#Bye2019 – What We Learned This Year About Solving Climate Change

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The world’s scientists have not only sounded the alarm on our climate crisis, but have provided some solutions, including some dramatic global shifts that must happen now, if we are to be able to combat the biggest threat to humanity today. Here are 5 of the main ones highlighted this year.

1. A Clean Energy Revolution That Redirects Fossil Fuel Subsidies Is Key

In a report by the Global Subsidies Initiative (GSI), just 10% to 30% of the annual subsidies that go to fossil fuels could pay for a worldwide transition to clean energy. 

2. Planting Hemp Fights Deforestation & Saves Water

According to an analysis published in the journal Science, the cheapest way to solve our environmental issues and drive reforestation could be planting loads of hemp trees. Hemp trees require little water and can grow much quicker than other trees – with just US$300 million, 1 trillion of these can be planted!

3. Save The Whales Because They Save Us

These beautiful ocean giants can absorb 33 tonnes of carbon during their lifespan, say marine scientists at the IMF. They also promote phytoplankton growth, which captures as much as 40% of the world’s emissions. Meanwhile, trees absorb around 48 pounds of CO2 annually.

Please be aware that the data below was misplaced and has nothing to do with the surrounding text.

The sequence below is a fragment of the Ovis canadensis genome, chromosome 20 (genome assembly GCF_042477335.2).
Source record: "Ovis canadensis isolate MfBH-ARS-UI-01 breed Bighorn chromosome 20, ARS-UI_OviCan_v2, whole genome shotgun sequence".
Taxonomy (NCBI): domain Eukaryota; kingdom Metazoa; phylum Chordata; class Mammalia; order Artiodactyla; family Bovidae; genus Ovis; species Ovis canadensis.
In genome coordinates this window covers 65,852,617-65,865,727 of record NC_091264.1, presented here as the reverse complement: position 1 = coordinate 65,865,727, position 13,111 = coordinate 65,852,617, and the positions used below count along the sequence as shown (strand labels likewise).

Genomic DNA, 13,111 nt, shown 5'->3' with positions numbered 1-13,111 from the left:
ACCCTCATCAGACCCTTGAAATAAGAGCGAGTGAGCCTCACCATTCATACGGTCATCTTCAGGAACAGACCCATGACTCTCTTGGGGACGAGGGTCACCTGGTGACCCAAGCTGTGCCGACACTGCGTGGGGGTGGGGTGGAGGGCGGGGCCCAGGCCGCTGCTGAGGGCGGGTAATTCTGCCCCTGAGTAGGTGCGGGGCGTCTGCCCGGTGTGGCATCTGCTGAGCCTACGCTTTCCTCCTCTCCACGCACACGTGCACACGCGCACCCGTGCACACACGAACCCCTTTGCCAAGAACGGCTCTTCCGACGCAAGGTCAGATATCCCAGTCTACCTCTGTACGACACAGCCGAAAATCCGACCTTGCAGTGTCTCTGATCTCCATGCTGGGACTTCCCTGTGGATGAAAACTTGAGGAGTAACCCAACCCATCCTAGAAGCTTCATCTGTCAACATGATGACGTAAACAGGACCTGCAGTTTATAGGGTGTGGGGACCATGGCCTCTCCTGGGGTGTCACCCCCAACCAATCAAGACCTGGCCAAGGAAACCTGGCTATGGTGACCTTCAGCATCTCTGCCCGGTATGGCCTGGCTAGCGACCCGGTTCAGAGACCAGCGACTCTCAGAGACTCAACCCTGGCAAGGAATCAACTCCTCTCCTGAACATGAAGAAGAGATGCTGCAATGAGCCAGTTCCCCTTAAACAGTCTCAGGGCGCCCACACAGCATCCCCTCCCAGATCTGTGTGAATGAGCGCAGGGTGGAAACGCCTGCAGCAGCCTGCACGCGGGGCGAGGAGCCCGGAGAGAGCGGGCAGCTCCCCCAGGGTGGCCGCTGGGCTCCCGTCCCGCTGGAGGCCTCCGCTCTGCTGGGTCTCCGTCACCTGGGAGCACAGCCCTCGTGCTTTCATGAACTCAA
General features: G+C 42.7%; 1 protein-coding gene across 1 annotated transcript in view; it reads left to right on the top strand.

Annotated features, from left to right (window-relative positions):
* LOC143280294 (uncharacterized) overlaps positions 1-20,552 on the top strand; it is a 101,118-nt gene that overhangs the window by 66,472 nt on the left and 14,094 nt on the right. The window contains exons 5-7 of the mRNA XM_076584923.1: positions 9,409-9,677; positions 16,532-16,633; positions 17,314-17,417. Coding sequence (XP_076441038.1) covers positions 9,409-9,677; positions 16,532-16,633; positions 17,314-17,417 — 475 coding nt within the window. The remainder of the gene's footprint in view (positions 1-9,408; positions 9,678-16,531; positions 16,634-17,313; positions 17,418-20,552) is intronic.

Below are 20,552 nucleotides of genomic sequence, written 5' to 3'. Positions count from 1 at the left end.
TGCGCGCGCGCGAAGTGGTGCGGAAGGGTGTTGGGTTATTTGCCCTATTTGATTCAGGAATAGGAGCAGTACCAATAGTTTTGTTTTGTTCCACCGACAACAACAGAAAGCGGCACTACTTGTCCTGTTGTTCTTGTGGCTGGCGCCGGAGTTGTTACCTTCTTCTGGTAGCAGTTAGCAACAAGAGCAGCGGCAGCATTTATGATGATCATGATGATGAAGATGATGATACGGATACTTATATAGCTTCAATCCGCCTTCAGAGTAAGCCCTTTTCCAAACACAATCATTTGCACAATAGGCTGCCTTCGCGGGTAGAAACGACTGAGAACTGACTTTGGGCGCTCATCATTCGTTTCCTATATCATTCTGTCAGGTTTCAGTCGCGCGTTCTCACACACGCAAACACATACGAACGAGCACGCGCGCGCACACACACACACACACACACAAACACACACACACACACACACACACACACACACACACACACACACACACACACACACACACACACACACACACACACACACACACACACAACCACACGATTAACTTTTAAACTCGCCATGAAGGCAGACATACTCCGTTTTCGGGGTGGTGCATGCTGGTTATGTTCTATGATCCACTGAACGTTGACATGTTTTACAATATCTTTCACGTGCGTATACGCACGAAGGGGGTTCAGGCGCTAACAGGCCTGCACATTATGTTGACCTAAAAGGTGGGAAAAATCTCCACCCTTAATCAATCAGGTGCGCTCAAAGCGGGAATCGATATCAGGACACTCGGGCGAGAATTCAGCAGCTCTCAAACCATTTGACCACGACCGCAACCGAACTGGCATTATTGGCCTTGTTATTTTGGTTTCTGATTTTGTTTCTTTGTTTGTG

4. Solar Energy To Replace Non-Renewables Would Cut Emissions A Lot

A study revealed that solar power in major Chinese cities is already cheaper than using electricity supplied by the coal-fired national grid. If the entire China switched to solar energy, we could be cutting back on some major emissions.

5. Cutting Food Waste & Going Vegan Really Works

Scientists published a study in the journal Nature Climate Change detailing that if just 1 in 5 of us in richer countries went nearly vegan and disposed one third less food, we could be looking at carbon absorption by 2050 as opposed to global warming.

Lead image courtesy of Freepik.


  • Sally Ho

    Sally Ho is Green Queen's former resident writer and lead reporter. Passionate about the environment, social issues and health, she is always looking into the latest climate stories in Hong Kong and beyond. A long-time vegan, she also hopes to promote healthy and plant-based lifestyle choices in Asia. Sally has a background in Politics and International Relations from her studies at the London School of Economics and Political Science.

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